Erdogan's Blackmail: Turkey Seeks EU Membership in Exchange for Sweden's NATO Accession
President Recep Tayyip Erdogan of Turkey unexpectedly announced his willingness to support Sweden's application to join NATO after a year of delay, but now he also wants EU membership for Turkey in return, according to Sky News.
As we know, unanimous consent from all current NATO members is required to approve new members. However, President Erdogan of Turkey remains firm in his position that Sweden has not done enough to counter the activities of the banned Kurdistan Workers' Party, which Turkey considers as terrorists.
Today, Erdogan added Turkey's EU membership to his list of previous demands in exchange for finalizing support for Sweden's NATO accession.
Turkey's attempt to join the EU has been on hold for many years, with membership negotiations first starting in 2005.
"I call on these countries that make Turkey wait at the doors of the European Union for more than 50 years," Erdogan said before his departure for the NATO summit in Vilnius.
"First, come and open the way for Turkey to the European Union, and then we will open the way for Sweden, as we did for Finland," he added.
Sweden and Finland jointly applied for NATO membership, but while Finland received the green light in April, Turkey and Hungary have not yet approved Sweden's accession.
Deborah Haynes, the Defense Editor at Sky News, described Erdogan's statement as a sharp demand ahead of the NATO summit and prior to today's meeting with the Prime Minister of Sweden and the NATO Secretary-General. "So much for unity among allies, and the summit hasn't even started yet," she noted.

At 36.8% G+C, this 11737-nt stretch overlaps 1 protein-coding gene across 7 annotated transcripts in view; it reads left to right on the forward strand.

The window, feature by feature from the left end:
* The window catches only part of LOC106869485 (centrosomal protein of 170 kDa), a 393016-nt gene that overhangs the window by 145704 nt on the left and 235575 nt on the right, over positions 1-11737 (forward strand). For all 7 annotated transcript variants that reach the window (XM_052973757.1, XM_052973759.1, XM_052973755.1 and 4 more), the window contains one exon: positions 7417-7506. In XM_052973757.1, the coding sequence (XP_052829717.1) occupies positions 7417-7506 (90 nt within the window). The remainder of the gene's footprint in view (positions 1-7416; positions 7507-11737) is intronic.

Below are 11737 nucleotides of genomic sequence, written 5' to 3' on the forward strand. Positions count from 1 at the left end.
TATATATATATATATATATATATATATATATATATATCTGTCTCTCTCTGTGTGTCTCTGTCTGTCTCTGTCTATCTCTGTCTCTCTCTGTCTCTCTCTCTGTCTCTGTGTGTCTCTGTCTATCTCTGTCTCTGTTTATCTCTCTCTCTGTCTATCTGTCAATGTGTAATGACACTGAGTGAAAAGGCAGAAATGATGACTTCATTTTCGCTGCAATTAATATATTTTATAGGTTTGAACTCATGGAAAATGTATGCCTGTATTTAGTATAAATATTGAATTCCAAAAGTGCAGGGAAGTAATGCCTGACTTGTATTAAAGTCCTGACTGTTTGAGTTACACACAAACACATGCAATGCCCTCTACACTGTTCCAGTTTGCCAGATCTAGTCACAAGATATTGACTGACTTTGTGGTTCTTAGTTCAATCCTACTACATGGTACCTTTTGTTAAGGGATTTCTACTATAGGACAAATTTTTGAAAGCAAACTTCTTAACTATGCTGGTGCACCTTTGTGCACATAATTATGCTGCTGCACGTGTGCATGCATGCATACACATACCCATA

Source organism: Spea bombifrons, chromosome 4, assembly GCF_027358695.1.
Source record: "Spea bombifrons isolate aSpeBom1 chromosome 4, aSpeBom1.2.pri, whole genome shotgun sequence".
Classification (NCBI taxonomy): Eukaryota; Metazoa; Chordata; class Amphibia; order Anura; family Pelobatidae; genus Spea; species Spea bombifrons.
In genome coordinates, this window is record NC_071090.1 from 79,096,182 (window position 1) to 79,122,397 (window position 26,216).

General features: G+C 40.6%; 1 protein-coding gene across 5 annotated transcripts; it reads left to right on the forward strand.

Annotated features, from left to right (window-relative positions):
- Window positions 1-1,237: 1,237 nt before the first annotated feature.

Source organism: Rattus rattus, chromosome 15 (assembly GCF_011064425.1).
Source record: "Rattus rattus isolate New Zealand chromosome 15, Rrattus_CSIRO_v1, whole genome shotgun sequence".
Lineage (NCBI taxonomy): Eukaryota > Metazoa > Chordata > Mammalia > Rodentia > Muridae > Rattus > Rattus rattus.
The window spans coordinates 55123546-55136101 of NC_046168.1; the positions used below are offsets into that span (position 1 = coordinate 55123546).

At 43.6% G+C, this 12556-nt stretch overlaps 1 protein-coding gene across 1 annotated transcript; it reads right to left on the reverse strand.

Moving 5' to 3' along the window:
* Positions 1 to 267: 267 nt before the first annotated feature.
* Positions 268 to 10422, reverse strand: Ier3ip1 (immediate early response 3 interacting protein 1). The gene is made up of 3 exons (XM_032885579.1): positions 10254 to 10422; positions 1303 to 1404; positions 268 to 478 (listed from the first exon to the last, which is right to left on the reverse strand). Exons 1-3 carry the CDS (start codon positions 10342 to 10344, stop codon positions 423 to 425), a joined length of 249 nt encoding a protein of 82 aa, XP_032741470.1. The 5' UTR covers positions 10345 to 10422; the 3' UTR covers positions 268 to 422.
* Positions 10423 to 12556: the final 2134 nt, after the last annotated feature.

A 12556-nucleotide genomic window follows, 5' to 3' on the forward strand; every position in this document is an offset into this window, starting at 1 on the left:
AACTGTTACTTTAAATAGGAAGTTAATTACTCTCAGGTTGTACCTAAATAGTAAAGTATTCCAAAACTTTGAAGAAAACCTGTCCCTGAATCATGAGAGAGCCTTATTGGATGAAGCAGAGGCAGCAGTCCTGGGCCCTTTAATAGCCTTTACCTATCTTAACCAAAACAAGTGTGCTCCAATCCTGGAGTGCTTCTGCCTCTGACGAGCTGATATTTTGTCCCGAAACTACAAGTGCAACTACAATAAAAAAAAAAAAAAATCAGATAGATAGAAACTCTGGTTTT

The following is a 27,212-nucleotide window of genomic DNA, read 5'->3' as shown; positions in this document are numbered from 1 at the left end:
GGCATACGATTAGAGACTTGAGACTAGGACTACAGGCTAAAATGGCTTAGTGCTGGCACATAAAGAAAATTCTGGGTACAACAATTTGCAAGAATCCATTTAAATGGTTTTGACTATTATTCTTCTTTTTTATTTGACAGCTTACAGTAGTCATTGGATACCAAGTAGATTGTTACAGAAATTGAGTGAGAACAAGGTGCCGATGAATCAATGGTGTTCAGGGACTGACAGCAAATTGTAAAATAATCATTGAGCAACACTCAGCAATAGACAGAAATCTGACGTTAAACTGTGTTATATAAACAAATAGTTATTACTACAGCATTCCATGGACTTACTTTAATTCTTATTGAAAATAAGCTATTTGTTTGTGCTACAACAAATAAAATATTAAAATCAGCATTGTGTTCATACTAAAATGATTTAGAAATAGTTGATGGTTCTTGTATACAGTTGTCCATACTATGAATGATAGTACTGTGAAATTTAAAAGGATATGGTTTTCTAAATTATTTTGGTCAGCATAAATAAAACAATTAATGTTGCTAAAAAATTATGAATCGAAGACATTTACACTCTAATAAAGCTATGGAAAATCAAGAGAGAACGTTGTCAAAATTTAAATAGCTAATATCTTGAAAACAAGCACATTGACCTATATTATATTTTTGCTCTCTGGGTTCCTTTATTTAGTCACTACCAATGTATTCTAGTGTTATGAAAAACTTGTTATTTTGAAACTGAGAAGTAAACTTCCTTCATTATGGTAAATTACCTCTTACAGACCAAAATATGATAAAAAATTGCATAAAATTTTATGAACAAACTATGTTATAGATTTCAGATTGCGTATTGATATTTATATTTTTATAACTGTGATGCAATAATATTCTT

The German publication Tagesspiegel directly labeled Erdogan's statement as blackmail: Turkey's President wants to link Sweden's NATO accession with the prospect of EU membership. There can only be one response to this blackmail attempt: no!
NATO Secretary-General Jens Stoltenberg, on the other hand, expressed support for Turkey's ambitions to join the EU but reminded not to forget the agreements made at the Madrid Summit in 2022, when Sweden presented a "concrete list of conditions" for NATO membership.
German Chancellor Olaf Scholz also commented on the Turkish President's statement, urging Erdogan not to equate the issue of Sweden's NATO membership with Turkey's Eurointegration and emphasizing that these issues are not related. Scholz also reiterated that Sweden has fulfilled all the requirements for NATO accession.